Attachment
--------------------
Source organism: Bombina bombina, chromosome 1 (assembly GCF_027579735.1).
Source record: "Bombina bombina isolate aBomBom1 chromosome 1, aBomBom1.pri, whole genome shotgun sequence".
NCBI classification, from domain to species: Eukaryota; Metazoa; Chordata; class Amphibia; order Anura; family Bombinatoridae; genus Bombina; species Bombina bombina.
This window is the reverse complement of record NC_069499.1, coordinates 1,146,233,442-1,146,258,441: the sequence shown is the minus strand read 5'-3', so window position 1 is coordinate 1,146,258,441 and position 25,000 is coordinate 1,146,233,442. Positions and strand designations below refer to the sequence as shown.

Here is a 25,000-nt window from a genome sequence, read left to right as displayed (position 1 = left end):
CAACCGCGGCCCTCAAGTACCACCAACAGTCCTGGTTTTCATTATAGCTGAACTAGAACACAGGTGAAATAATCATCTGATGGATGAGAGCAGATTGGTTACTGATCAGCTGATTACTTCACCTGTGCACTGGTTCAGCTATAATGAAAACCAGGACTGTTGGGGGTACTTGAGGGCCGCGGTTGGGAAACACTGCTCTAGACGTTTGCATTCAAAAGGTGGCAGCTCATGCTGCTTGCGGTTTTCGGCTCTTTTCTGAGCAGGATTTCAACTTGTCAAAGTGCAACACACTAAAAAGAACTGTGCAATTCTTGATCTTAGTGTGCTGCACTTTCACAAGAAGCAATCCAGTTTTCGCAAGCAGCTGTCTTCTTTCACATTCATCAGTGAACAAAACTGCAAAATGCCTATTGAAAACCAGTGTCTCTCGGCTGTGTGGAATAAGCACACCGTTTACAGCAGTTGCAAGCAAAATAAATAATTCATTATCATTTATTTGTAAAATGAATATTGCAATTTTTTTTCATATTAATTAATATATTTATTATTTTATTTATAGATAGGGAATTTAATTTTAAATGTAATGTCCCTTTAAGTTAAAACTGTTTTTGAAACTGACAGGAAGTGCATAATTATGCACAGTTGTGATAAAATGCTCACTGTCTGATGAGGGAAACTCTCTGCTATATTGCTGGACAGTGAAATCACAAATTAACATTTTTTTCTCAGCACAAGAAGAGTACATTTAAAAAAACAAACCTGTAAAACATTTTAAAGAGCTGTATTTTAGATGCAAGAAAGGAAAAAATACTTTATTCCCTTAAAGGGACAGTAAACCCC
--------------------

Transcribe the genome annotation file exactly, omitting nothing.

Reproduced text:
Source organism: Bombina bombina, chromosome 1 (assembly GCF_027579735.1).
Source record: "Bombina bombina isolate aBomBom1 chromosome 1, aBomBom1.pri, whole genome shotgun sequence".
NCBI classification, from domain to species: Eukaryota; Metazoa; Chordata; class Amphibia; order Anura; family Bombinatoridae; genus Bombina; species Bombina bombina.
This window is the reverse complement of record NC_069499.1, coordinates 1,146,233,442-1,146,258,441: the sequence shown is the minus strand read 5'-3', so window position 1 is coordinate 1,146,258,441 and position 25,000 is coordinate 1,146,233,442. Positions and strand designations below refer to the sequence as shown.

Here is a 25,000-nt window from a genome sequence, read left to right as displayed (position 1 = left end):
CAACCGCGGCCCTCAAGTACCACCAACAGTCCTGGTTTTCATTATAGCTGAACTAGAACACAGGTGAAATAATCATCTGATGGATGAGAGCAGATTGGTTACTGATCAGCTGATTACTTCACCTGTGCACTGGTTCAGCTATAATGAAAACCAGGACTGTTGGGGGTACTTGAGGGCCGCGGTTGGGAAACACTGCTCTAGACGTTTGCATTCAAAAGGTGGCAGCTCATGCTGCTTGCGGTTTTCGGCTCTTTTCTGAGCAGGATTTCAACTTGTCAAAGTGCAACACACTAAAAAGAACTGTGCAATTCTTGATCTTAGTGTGCTGCACTTTCACAAGAAGCAATCCAGTTTTCGCAAGCAGCTGTCTTCTTTCACATTCATCAGTGAACAAAACTGCAAAATGCCTATTGAAAACCAGTGTCTCTCGGCTGTGTGGAATAAGCACACCGTTTACAGCAGTTGCAAGCAAAATAAATAATTCATTATCATTTATTTGTAAAATGAATATTGCAATTTTTTTTCATATTAATTAATATATTTATTATTTTATTTATAGATAGGGAATTTAATTTTAAATGTAATGTCCCTTTAAGTTAAAACTGTTTTTGAAACTGACAGGAAGTGCATAATTATGCACAGTTGTGATAAAATGCTCACTGTCTGATGAGGGAAACTCTCTGCTATATTGCTGGACAGTGAAATCACAAATTAACATTTTTTTCTCAGCACAAGAAGAGTACATTTAAAAAAACAAACCTGTAAAACATTTTAAAGAGCTGTATTTTAGATGCAAGAAAGGAAAAAATACTTTATTCCCTTAAAGGGACAGTAAACCCC